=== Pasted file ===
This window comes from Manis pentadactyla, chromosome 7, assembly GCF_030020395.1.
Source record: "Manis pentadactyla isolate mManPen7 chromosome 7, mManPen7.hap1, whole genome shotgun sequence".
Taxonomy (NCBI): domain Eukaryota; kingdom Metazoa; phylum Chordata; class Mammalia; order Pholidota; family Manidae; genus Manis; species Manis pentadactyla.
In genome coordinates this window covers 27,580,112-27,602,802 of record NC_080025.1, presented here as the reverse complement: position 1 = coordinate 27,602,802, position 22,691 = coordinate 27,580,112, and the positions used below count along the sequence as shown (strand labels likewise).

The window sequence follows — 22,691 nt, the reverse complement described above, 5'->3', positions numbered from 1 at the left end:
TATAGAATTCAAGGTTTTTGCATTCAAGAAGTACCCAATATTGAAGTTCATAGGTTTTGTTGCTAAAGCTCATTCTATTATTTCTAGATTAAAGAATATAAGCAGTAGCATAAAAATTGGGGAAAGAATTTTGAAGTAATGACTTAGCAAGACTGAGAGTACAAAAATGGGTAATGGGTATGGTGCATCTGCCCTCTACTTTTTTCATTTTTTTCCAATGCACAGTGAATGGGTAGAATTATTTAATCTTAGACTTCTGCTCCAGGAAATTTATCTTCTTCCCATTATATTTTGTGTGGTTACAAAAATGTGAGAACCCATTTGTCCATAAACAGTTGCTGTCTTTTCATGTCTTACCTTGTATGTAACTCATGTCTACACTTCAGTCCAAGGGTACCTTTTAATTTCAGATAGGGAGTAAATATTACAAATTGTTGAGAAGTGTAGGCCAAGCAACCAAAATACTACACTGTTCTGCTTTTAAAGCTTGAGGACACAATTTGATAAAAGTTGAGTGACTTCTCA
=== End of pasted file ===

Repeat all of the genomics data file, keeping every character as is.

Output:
This window comes from Manis pentadactyla, chromosome 7, assembly GCF_030020395.1.
Source record: "Manis pentadactyla isolate mManPen7 chromosome 7, mManPen7.hap1, whole genome shotgun sequence".
Taxonomy (NCBI): domain Eukaryota; kingdom Metazoa; phylum Chordata; class Mammalia; order Pholidota; family Manidae; genus Manis; species Manis pentadactyla.
In genome coordinates this window covers 27,580,112-27,602,802 of record NC_080025.1, presented here as the reverse complement: position 1 = coordinate 27,602,802, position 22,691 = coordinate 27,580,112, and the positions used below count along the sequence as shown (strand labels likewise).

The window sequence follows — 22,691 nt, the reverse complement described above, 5'->3', positions numbered from 1 at the left end:
TATAGAATTCAAGGTTTTTGCATTCAAGAAGTACCCAATATTGAAGTTCATAGGTTTTGTTGCTAAAGCTCATTCTATTATTTCTAGATTAAAGAATATAAGCAGTAGCATAAAAATTGGGGAAAGAATTTTGAAGTAATGACTTAGCAAGACTGAGAGTACAAAAATGGGTAATGGGTATGGTGCATCTGCCCTCTACTTTTTTCATTTTTTTCCAATGCACAGTGAATGGGTAGAATTATTTAATCTTAGACTTCTGCTCCAGGAAATTTATCTTCTTCCCATTATATTTTGTGTGGTTACAAAAATGTGAGAACCCATTTGTCCATAAACAGTTGCTGTCTTTTCATGTCTTACCTTGTATGTAACTCATGTCTACACTTCAGTCCAAGGGTACCTTTTAATTTCAGATAGGGAGTAAATATTACAAATTGTTGAGAAGTGTAGGCCAAGCAACCAAAATACTACACTGTTCTGCTTTTAAAGCTTGAGGACACAATTTGATAAAAGTTGAGTGACTTCTCA